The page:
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Diverse Thinking Different Learning

Apr 19, 2022

April is Autism Awareness and Acceptance Month and here at ChildNEXUS, we want to do our part to increase acceptance and understanding as well as help parents and educators connect with the resources they need. So, today we are re-airing an episode with Dr. Lisa Hancock to help us better understand what Autism Spectrum Disorder is.

1 in 54 children in the United States are diagnosed with Autism Spectrum Disorder. With this number growing, it would make sense that this is a very well understood disorder. Unfortunately there is a lot of confusion surrounding ASD, what it looks like, and what to do about it. Because of this confusion, I knew we needed an expert to help us better understand it.  Our guest today is Dr. Lisa Hancock.

Dr. Hancock is a licensed clinical psychologist who specializes in working with individuals with Autism Spectrum Disorder, those who are twice-exceptional, and those who are highly gifted. She has worked for many years helping families navigate both public and private school systems, and she provides neuropsychological assessments to determine underlying issues in children, teens, and adults.

In today’s episode, Dr. Hancock paints a clearer picture of what Autism Spectrum Disorder is, why there is confusion surrounding it, and what it could look like in children and adults. She helps us better navigate understanding of this large umbrella term and leaves us wanting to learn more.


Show Notes:

[3:57] - Prior to 2013, there was a distinctive difference between Autism, Asperger’s, and other terms. Dr. Hancock explains why there was a difference.

[5:10] - After 2013, Autism and Asperger’s were put under one umbrella term.

[6:41] - Dr. Hancock understands why Autism and Asperger’s are grouped together but explains why those in the field will use both terms when speaking to parents.

[9:14] - Dr. Hancock diagnoses Autism in adults who were previously missed.

[10:09] - The tests used in diagnosing are different depending on the age of the child.

[10:59] - There is a test that is commonly used to diagnose Autism that Dr. Hancock does not use. 

[13:41] - Diagnosing Autism could be missed for a variety of reasons.

[15:14] - Age 4 and 5 is a window for noticeable Autism-related behaviors.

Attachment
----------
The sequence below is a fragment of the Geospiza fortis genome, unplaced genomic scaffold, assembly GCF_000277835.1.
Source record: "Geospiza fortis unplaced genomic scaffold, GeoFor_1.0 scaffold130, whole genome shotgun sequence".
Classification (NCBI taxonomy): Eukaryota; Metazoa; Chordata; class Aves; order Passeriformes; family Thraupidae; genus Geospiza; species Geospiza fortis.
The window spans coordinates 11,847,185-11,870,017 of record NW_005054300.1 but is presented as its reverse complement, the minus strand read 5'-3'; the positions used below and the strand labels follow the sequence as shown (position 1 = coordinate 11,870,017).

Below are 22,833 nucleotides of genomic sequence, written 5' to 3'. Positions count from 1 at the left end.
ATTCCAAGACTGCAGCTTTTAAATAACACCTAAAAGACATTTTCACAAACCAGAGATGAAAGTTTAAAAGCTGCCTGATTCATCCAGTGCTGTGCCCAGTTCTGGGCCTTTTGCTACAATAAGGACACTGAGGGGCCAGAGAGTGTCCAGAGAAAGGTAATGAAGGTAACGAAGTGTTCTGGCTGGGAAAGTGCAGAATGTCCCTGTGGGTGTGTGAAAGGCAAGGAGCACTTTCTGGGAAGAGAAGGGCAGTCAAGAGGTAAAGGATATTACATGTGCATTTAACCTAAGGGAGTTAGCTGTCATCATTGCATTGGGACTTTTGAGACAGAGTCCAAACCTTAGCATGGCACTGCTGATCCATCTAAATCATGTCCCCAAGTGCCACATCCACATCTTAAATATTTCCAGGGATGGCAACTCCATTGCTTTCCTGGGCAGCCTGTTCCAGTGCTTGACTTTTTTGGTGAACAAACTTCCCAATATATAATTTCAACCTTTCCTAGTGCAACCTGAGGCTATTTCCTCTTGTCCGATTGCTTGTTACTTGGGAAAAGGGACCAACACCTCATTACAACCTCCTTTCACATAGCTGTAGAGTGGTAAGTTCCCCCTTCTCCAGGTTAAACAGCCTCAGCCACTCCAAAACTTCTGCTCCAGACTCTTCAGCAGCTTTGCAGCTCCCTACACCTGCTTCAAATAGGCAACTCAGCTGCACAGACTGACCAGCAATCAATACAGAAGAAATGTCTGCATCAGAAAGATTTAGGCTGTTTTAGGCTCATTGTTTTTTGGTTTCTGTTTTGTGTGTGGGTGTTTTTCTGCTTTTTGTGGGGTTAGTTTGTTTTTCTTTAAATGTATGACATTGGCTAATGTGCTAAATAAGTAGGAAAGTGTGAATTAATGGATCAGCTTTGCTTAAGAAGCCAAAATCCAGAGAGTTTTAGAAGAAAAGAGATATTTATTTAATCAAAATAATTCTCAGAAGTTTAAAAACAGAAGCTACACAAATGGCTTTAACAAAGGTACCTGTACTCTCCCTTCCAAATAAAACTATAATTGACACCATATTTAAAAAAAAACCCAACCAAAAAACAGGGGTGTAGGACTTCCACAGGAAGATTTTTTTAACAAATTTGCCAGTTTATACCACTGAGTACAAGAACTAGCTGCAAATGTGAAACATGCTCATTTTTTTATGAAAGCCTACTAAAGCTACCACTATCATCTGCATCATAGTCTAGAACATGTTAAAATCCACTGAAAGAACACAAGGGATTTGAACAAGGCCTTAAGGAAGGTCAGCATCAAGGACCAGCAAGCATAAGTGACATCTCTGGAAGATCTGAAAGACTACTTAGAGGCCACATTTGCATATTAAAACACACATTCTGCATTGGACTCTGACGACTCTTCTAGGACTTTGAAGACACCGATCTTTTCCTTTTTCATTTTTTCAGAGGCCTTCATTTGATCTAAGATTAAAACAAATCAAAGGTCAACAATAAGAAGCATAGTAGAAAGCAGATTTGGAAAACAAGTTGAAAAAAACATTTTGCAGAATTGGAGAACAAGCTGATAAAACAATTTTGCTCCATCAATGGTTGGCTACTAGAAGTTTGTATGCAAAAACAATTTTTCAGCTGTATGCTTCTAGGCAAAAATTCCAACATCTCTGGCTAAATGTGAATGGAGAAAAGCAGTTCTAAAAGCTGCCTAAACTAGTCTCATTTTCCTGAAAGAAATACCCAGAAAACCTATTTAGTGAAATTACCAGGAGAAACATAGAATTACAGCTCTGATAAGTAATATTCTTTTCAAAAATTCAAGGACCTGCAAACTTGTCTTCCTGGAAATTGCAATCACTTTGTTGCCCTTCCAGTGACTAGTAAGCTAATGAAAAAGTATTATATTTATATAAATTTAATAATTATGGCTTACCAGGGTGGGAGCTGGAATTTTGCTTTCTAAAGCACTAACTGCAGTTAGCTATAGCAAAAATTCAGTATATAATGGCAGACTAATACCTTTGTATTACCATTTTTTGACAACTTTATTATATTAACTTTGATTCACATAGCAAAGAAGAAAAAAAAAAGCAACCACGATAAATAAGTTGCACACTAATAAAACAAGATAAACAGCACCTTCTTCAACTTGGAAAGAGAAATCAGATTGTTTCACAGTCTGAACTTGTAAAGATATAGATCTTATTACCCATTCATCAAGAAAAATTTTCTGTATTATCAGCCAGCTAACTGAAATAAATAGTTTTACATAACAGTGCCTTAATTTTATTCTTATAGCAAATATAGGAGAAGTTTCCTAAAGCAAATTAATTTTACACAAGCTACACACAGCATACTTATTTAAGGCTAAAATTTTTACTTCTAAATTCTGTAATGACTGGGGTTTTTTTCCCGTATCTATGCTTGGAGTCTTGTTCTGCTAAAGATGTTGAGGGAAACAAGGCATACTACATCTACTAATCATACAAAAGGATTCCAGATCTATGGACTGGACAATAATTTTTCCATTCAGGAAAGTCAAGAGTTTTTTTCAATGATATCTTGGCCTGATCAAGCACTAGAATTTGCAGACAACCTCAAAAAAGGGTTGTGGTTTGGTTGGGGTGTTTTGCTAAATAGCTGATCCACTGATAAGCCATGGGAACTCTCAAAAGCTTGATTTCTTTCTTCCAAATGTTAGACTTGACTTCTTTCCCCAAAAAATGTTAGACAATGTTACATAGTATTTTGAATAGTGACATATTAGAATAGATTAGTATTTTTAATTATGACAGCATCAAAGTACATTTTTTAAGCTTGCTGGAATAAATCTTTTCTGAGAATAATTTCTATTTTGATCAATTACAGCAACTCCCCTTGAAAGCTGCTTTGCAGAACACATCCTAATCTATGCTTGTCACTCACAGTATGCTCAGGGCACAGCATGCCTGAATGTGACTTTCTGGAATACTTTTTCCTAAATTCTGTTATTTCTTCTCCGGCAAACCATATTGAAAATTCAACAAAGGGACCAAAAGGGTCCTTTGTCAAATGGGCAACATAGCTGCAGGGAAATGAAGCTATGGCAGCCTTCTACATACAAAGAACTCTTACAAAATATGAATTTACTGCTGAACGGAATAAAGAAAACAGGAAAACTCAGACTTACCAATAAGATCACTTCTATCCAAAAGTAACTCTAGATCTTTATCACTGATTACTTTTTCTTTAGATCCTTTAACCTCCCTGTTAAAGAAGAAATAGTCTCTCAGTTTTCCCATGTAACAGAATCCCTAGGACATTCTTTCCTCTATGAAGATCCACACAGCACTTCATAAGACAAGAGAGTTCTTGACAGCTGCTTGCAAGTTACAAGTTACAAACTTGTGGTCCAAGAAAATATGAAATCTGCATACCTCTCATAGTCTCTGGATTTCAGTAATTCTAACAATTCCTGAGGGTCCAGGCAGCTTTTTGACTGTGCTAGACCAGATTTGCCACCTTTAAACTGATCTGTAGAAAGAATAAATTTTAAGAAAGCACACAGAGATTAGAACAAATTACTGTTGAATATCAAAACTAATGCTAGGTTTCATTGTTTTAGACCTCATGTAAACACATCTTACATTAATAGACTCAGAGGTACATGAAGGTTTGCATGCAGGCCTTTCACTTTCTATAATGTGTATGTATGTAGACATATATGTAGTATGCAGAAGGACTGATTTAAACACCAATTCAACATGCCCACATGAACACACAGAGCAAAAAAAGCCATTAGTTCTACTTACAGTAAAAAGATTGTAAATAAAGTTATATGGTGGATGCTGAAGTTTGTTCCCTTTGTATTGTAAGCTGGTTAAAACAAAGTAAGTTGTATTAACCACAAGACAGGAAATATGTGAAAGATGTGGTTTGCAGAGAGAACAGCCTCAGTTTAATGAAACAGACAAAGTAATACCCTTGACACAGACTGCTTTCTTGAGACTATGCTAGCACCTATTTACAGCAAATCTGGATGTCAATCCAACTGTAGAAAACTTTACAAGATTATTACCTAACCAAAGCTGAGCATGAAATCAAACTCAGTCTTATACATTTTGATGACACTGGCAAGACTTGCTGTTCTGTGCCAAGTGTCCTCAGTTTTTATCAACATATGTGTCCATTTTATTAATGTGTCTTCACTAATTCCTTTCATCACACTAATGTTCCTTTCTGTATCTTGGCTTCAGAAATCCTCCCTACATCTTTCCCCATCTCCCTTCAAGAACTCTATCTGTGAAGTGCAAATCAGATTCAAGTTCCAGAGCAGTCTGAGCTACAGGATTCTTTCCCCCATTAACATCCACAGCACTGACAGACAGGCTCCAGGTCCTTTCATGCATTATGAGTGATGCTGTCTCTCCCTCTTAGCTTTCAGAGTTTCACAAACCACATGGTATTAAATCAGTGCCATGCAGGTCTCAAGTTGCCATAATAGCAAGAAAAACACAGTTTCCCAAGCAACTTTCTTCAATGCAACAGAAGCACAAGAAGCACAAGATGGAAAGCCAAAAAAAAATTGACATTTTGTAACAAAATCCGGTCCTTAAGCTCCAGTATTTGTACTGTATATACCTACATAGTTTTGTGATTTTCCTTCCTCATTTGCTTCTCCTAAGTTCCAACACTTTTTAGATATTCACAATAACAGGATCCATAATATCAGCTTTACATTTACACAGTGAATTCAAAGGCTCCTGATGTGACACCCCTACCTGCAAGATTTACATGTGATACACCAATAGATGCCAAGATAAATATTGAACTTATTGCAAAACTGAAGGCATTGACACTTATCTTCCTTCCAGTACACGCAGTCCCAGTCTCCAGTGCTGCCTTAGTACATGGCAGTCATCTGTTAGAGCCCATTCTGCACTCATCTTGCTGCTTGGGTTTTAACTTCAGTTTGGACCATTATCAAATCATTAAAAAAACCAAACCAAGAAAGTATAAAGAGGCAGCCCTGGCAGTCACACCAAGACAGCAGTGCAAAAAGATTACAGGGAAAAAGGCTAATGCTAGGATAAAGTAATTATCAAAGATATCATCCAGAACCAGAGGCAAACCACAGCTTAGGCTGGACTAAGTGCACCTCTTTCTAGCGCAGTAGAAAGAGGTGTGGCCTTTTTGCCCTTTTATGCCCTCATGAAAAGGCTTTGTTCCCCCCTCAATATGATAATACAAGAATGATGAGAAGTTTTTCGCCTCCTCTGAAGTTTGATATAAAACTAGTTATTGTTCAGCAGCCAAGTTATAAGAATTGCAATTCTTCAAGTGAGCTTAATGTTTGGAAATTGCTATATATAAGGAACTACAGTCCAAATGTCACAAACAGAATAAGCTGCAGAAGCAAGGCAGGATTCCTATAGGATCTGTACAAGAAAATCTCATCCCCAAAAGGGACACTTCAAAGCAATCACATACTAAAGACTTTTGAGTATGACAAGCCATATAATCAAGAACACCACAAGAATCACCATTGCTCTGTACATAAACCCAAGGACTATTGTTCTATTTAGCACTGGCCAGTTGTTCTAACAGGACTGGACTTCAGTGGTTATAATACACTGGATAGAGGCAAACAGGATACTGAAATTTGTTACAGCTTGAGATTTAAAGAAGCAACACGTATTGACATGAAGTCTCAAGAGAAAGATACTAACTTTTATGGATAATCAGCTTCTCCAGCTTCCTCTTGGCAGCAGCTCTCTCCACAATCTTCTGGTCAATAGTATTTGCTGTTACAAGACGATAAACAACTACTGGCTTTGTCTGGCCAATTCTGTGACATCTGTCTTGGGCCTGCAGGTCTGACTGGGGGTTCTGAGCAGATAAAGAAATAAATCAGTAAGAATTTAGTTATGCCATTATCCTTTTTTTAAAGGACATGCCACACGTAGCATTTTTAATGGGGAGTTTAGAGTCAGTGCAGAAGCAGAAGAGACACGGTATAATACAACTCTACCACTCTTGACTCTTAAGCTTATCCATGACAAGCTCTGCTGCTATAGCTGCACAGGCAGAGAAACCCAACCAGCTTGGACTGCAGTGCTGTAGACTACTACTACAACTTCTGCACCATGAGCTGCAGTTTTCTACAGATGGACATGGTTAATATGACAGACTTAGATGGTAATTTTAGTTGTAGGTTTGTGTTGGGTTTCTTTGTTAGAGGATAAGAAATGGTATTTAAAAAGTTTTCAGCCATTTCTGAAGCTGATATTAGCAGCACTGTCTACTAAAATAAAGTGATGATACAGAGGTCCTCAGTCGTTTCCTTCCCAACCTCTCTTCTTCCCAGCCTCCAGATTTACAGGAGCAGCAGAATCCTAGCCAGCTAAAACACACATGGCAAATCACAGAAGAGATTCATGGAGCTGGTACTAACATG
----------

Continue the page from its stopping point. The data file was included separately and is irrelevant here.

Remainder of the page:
[16:26] - What is a child capable of doing but isn’t doing consistently?

[18:44] - There is no standard for diagnosing Autism in teens and adults in the United States. Some adults realize they may have been misdiagnosed.

[20:31] - Dr. Hancock developed a battery for identifying Autism in adults.

[23:10] - Those with Autism Spectrum Disorder and a developmental or intellectual delay are often diagnosed by a pediatrician. Dr. Hancock sees children who have less noticeable symptoms.

[25:56] - Dr. Hancock explains patterns in birth history, learning disabilities, eating issues, sleeping problems, and auditory processing.

[26:59] - Social issues in early years are harder to pinpoint especially when children attend the same school for several years.

[28:10] - Dr. Hancock describes some social issues that could vary depending on the child in question.

[29:53] - There is confusion around children being able to outgrow symptoms. Some young people with ASD continue to struggle with certain things, but you just don’t see it because they learn compensatory skills and strategies.

[31:42] - Why is it important to have an Autism diagnosis?

[33:51] - A lot of parents don’t want to tell the child’s school about a diagnosis due to stigma. But Dr. Hancock explains why this is not a good idea.

[34:47] - Dr. Hancock discusses safety in those with Autism.

[36:44] - There are things that are impacted that aren’t generally thought about.

[38:09] - We need to believe children when they say that they “don’t know” instead of assuming that they don’t want to do something.


About Our Guest:

Dr. Lisa Hancock is a licensed clinical psychologist who provides neuropsychological assessments, counseling, and psychotherapy to children, teens, families, couples, and adults. She has experience with neurodevelopmental, learning, processing, anxiety, and mood disorders; including ADHD, Autism Spectrum Disorders, dyslexia, math and writing disorders, dysgraphia, auditory and visual processing, communication and language disorders, anxiety disorders, conduct disorders, and depressive disorders. Dr. Hancock is experienced in conducting Independent Educational Evaluations (IEE); as well as supporting parents through the Individualized Education Plan (IEP) process.

Additionally, she specializes in working with twice-exceptional individuals (those who are gifted and have concurrent learning or developmental challenges) as well as with individuals who are highly gifted. Dr. Hancock also works with school and district administrators to provide teacher in-service training; conducts parent education workshops; and provides presentations at area schools and community events.


Connect with Dr. Hancock:


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The Diverse Thinking Different Learning podcast is intended for informational purposes only and is not a substitute for medical or legal advice, diagnosis, or treatment. Additionally, the views and opinions expressed by the host and guests are not considered treatment and do not necessarily reflect those of ChildNEXUS, Inc or the host, Dr. Karen Wilson.